Lying along the Sumida River, Asakusa is in the heart of Tokyo’s shitamachi. It is unfailingly on any travel guide list, and deservedly so: Asakusa is rich in culture and one of the capital’s most important historical places. It is famous among tourists and locals alike for Sensoji, the most visited temple in Tokyo.
The History of Asakusa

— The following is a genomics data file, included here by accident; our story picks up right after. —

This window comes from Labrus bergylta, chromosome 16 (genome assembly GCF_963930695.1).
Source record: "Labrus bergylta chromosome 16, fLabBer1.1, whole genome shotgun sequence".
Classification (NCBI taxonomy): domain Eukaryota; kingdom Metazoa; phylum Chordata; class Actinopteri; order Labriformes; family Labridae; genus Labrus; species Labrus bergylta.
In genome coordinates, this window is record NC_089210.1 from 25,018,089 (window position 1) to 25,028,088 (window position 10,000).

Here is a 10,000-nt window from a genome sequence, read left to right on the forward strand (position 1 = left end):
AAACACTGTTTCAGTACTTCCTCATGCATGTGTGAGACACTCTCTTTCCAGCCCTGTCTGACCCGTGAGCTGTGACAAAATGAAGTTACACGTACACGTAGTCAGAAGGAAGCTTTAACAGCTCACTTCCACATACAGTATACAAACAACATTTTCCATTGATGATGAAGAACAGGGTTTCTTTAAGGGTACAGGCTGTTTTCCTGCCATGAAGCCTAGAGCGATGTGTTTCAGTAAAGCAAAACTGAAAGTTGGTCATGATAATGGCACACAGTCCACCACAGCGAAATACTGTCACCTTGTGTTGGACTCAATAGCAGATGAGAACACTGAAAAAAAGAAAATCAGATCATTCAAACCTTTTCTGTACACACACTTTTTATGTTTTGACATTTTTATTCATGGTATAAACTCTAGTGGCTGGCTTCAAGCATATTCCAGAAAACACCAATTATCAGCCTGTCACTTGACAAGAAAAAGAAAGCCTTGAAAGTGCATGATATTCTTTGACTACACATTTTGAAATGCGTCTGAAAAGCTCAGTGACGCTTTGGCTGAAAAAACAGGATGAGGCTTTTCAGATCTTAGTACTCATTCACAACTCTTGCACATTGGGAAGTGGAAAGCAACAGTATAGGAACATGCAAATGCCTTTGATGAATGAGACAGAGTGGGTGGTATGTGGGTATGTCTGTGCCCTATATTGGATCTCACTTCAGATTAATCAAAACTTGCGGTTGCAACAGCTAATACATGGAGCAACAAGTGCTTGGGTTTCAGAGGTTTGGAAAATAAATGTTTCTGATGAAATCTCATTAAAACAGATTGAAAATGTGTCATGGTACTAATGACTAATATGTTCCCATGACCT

Asakusa actually owes much of its growth to nearby Kuramae. During the Edo period (1603-1868) Kuramae—which means “in front of the storehouses”—was, as its name suggests, a storage district for rice. This staple food was used as payment for the samurai, and middlemen (fudasashi) offered storage space for a small fee. These industrious individuals soon branched out from being mere rice keepers to exchanging the rice for money and then selling it—at a healthy margin—to other local merchants. The proceeds were then lent out to others with interest. Through this process the fudasashi found themselves with a considerable amount of disposable income and those that were more than willing to help them spend it gathered over the years in Asakusa—Kabuki theatres and geisha houses were aplenty.
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